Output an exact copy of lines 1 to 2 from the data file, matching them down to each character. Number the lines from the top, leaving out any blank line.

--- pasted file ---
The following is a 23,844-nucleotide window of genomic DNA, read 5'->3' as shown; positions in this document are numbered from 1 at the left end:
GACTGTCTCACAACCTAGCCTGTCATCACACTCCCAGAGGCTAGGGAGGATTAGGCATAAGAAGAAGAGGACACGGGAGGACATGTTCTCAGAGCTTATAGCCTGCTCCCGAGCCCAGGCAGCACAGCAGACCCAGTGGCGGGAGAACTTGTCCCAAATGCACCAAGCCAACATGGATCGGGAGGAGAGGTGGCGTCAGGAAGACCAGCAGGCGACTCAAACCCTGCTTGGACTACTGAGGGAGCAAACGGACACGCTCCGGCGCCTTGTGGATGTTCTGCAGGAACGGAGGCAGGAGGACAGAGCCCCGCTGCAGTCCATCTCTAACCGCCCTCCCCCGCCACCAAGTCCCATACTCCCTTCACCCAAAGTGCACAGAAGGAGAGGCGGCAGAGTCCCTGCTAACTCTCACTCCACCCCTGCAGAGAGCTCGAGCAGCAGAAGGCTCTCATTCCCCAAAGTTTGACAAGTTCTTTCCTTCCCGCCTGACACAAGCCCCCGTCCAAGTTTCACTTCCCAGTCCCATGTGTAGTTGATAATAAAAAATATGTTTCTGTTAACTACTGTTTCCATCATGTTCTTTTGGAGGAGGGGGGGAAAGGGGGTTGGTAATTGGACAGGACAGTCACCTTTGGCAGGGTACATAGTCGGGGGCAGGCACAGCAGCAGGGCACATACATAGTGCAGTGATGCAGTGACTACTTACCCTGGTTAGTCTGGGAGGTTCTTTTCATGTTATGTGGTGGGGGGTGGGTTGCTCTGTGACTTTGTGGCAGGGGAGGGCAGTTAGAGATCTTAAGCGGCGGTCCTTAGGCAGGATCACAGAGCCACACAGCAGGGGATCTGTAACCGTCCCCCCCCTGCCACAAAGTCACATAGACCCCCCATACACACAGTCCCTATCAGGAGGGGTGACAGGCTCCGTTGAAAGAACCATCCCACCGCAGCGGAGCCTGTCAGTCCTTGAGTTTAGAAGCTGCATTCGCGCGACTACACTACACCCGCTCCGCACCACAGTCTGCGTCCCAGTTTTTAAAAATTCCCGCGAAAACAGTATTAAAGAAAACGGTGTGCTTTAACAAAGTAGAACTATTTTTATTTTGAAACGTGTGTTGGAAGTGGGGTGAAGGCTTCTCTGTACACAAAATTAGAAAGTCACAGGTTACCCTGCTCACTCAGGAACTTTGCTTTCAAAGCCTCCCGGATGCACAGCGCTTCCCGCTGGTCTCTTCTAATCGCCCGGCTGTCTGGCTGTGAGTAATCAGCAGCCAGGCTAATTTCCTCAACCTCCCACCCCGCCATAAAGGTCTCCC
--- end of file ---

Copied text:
The following is a 23,844-nucleotide window of genomic DNA, read 5'->3' as shown; positions in this document are numbered from 1 at the left end:
GACTGTCTCACAACCTAGCCTGTCATCACACTCCCAGAGGCTAGGGAGGATTAGGCATAAGAAGAAGAGGACACGGGAGGACATGTTCTCAGAGCTTATAGCCTGCTCCCGAGCCCAGGCAGCACAGCAGACCCAGTGGCGGGAGAACTTGTCCCAAATGCACCAAGCCAACATGGATCGGGAGGAGAGGTGGCGTCAGGAAGACCAGCAGGCGACTCAAACCCTGCTTGGACTACTGAGGGAGCAAACGGACACGCTCCGGCGCCTTGTGGATGTTCTGCAGGAACGGAGGCAGGAGGACAGAGCCCCGCTGCAGTCCATCTCTAACCGCCCTCCCCCGCCACCAAGTCCCATACTCCCTTCACCCAAAGTGCACAGAAGGAGAGGCGGCAGAGTCCCTGCTAACTCTCACTCCACCCCTGCAGAGAGCTCGAGCAGCAGAAGGCTCTCATTCCCCAAAGTTTGACAAGTTCTTTCCTTCCCGCCTGACACAAGCCCCCGTCCAAGTTTCACTTCCCAGTCCCATGTGTAGTTGATAATAAAAAATATGTTTCTGTTAACTACTGTTTCCATCATGTTCTTTTGGAGGAGGGGGGGAAAGGGGGTTGGTAATTGGACAGGACAGTCACCTTTGGCAGGGTACATAGTCGGGGGCAGGCACAGCAGCAGGGCACATACATAGTGCAGTGATGCAGTGACTACTTACCCTGGTTAGTCTGGGAGGTTCTTTTCATGTTATGTGGTGGGGGGTGGGTTGCTCTGTGACTTTGTGGCAGGGGAGGGCAGTTAGAGATCTTAAGCGGCGGTCCTTAGGCAGGATCACAGAGCCACACAGCAGGGGATCTGTAACCGTCCCCCCCCTGCCACAAAGTCACATAGACCCCCCATACACACAGTCCCTATCAGGAGGGGTGACAGGCTCCGTTGAAAGAACCATCCCACCGCAGCGGAGCCTGTCAGTCCTTGAGTTTAGAAGCTGCATTCGCGCGACTACACTACACCCGCTCCGCACCACAGTCTGCGTCCCAGTTTTTAAAAATTCCCGCGAAAACAGTATTAAAGAAAACGGTGTGCTTTAACAAAGTAGAACTATTTTTATTTTGAAACGTGTGTTGGAAGTGGGGTGAAGGCTTCTCTGTACACAAAATTAGAAAGTCACAGGTTACCCTGCTCACTCAGGAACTTTGCTTTCAAAGCCTCCCGGATGCACAGCGCTTCCCGCTGGTCTCTTCTAATCGCCCGGCTGTCTGGCTGTGAGTAATCAGCAGCCAGGCTAATTTCCTCAACCTCCCACCCCGCCATAAAGGTCTCCC